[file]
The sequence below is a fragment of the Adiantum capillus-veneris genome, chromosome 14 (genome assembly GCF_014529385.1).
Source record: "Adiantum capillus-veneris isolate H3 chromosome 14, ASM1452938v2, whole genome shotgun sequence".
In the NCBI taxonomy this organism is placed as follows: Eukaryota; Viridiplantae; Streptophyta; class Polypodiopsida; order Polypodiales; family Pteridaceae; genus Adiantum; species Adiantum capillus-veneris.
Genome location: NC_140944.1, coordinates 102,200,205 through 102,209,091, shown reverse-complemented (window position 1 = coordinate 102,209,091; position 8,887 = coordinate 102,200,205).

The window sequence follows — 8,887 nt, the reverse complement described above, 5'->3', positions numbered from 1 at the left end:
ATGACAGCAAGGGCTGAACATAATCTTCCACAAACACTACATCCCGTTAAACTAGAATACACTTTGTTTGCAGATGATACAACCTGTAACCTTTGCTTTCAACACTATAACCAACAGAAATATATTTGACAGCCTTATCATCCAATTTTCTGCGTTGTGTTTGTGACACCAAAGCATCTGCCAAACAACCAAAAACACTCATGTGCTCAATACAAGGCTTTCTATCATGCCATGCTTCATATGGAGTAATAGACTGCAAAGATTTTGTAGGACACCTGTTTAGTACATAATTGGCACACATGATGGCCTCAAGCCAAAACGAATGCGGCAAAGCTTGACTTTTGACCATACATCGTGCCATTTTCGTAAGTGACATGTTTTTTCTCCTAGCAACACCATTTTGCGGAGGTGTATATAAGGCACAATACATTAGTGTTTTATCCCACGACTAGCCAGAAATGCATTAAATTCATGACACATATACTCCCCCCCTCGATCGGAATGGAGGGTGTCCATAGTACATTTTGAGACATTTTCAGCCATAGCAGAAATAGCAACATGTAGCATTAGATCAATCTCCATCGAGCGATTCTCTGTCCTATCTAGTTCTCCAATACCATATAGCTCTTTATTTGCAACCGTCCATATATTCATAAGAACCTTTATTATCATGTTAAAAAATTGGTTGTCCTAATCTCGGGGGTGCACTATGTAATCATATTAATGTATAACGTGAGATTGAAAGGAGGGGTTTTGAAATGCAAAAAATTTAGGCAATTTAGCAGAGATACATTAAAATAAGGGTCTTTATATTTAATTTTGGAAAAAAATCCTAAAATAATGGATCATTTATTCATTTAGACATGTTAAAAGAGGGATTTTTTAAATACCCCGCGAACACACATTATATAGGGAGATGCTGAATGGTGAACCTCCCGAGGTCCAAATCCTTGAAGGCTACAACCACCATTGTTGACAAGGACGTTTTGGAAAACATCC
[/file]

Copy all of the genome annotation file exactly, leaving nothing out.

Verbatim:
The sequence below is a fragment of the Adiantum capillus-veneris genome, chromosome 14 (genome assembly GCF_014529385.1).
Source record: "Adiantum capillus-veneris isolate H3 chromosome 14, ASM1452938v2, whole genome shotgun sequence".
In the NCBI taxonomy this organism is placed as follows: Eukaryota; Viridiplantae; Streptophyta; class Polypodiopsida; order Polypodiales; family Pteridaceae; genus Adiantum; species Adiantum capillus-veneris.
Genome location: NC_140944.1, coordinates 102,200,205 through 102,209,091, shown reverse-complemented (window position 1 = coordinate 102,209,091; position 8,887 = coordinate 102,200,205).

The window sequence follows — 8,887 nt, the reverse complement described above, 5'->3', positions numbered from 1 at the left end:
ATGACAGCAAGGGCTGAACATAATCTTCCACAAACACTACATCCCGTTAAACTAGAATACACTTTGTTTGCAGATGATACAACCTGTAACCTTTGCTTTCAACACTATAACCAACAGAAATATATTTGACAGCCTTATCATCCAATTTTCTGCGTTGTGTTTGTGACACCAAAGCATCTGCCAAACAACCAAAAACACTCATGTGCTCAATACAAGGCTTTCTATCATGCCATGCTTCATATGGAGTAATAGACTGCAAAGATTTTGTAGGACACCTGTTTAGTACATAATTGGCACACATGATGGCCTCAAGCCAAAACGAATGCGGCAAAGCTTGACTTTTGACCATACATCGTGCCATTTTCGTAAGTGACATGTTTTTTCTCCTAGCAACACCATTTTGCGGAGGTGTATATAAGGCACAATACATTAGTGTTTTATCCCACGACTAGCCAGAAATGCATTAAATTCATGACACATATACTCCCCCCCTCGATCGGAATGGAGGGTGTCCATAGTACATTTTGAGACATTTTCAGCCATAGCAGAAATAGCAACATGTAGCATTAGATCAATCTCCATCGAGCGATTCTCTGTCCTATCTAGTTCTCCAATACCATATAGCTCTTTATTTGCAACCGTCCATATATTCATAAGAACCTTTATTATCATGTTAAAAAATTGGTTGTCCTAATCTCGGGGGTGCACTATGTAATCATATTAATGTATAACGTGAGATTGAAAGGAGGGGTTTTGAAATGCAAAAAATTTAGGCAATTTAGCAGAGATACATTAAAATAAGGGTCTTTATATTTAATTTTGGAAAAAAATCCTAAAATAATGGATCATTTATTCATTTAGACATGTTAAAAGAGGGATTTTTTAAATACCCCGCGAACACACATTATATAGGGAGATGCTGAATGGTGAACCTCCCGAGGTCCAAATCCTTGAAGGCTACAACCACCATTGTTGACAAGGACGTTTTGGAAAACATCC